I want to commend all our MLAs, those on Committees, as well as our Ministers. We have all been on a learning curve in terms of our input into the Executive, the Assembly and when they existed the all-Ireland institutions. I am satisfied thus far we have made a valuable and constructive contribution to decisions and developments at all levels. We have been extremely patient also in the face of provocation from unionism.
The cause of unionism is being disgraced daily on the Ardoyne Road, as it was previously at Harryville and Garvaghy Road. There is no excuse and no right to protest and blockade against children. The leaders of unionism need to make that clear. Sinn Féin has been working in North Belfast, not only to lower tensions but, while repudiating the protest, attempting also to deal with the fears of unionists in that part of Belfast city.
I want to assure unionists that we will have no truck with sectarianism of any kind whether or from any source. Irish republicanism is against sectarianism. Everyone should have the right to live, to shop, to work, to travel, to be educated, or entertained wherever they wish free from sectarian harassment of any kind.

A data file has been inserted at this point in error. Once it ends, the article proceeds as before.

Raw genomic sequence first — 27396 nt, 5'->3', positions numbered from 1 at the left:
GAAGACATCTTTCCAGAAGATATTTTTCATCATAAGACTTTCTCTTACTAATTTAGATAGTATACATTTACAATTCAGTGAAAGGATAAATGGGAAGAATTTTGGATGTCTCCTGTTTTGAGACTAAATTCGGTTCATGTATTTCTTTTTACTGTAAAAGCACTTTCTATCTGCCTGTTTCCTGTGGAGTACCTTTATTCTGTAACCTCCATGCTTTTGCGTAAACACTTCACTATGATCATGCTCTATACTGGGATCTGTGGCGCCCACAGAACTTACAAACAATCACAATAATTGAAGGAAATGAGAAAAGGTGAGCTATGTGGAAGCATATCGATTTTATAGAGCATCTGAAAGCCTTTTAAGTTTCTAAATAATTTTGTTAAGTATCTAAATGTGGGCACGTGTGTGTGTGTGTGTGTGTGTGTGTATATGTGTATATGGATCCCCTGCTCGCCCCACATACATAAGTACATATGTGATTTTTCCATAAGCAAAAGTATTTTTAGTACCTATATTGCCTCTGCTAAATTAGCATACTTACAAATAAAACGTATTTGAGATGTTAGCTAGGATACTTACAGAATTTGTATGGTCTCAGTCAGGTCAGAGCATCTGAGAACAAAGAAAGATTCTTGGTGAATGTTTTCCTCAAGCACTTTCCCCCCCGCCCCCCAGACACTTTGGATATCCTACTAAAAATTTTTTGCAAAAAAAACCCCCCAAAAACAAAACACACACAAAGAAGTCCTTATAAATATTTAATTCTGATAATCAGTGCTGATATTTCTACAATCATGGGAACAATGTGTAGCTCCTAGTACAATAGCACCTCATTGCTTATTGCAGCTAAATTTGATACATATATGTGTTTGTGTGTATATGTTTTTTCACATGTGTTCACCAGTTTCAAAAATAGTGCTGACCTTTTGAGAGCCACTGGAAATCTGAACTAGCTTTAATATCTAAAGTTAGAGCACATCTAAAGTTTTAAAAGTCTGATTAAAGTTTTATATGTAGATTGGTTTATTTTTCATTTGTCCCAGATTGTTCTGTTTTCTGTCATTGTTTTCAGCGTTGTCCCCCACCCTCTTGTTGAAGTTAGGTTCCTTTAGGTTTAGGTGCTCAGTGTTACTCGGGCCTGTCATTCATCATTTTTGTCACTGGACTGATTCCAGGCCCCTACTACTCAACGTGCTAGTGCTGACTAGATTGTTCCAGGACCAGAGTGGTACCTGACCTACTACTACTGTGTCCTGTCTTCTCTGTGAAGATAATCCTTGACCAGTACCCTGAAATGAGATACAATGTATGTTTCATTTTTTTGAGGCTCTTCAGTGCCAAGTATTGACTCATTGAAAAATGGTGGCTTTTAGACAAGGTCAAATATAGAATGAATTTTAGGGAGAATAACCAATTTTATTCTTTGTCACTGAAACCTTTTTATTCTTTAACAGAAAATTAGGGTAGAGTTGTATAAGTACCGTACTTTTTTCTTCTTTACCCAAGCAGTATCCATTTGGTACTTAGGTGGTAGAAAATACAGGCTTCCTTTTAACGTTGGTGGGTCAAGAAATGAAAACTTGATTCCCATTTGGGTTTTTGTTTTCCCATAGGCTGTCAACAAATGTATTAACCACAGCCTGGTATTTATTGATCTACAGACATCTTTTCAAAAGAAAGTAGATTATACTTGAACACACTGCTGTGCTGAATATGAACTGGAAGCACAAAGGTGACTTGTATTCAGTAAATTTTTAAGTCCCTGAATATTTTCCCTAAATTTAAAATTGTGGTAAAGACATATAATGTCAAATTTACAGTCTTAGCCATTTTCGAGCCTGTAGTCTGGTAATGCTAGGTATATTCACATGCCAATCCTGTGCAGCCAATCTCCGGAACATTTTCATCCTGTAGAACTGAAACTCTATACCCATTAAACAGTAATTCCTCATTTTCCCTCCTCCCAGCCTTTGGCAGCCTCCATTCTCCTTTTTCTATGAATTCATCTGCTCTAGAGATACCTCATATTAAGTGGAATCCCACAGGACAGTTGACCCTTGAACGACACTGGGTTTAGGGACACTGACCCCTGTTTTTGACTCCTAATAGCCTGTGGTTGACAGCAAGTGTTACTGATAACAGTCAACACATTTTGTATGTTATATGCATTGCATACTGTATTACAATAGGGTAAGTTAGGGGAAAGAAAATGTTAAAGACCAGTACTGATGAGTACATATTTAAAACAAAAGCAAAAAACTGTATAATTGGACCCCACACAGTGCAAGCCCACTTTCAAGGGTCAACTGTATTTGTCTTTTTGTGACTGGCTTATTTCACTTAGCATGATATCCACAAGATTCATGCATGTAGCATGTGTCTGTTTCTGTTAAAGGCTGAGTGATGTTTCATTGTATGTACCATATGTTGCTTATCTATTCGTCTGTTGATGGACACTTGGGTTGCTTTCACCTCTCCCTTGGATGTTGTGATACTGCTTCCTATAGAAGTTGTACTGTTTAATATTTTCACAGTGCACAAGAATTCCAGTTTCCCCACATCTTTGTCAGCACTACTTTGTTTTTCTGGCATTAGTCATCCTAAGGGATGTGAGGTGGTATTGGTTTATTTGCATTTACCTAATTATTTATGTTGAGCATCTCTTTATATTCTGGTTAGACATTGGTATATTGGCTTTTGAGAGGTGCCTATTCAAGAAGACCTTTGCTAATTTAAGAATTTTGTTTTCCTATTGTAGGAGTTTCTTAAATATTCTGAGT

We want to reach out to unionists. For republicans they are in the culture of everyday life, no less Irish than the rest of us. However if they or some of them, to one degree or another, do not choose to look at it in that way that is their entitlement.
They should not be compelled into acknowledging what they do not want to, and we accept that narrow green conservatism has contributed at times to their sense of alienation from the community of Ireland which we desire them to embrace.
And we recognise that in looking to Britain some of unionist think, not so much of Empire, but the traditions of the Reformation and the democratic struggle in England against absolutist monarchy. Both of which should be accorded the deepest respects.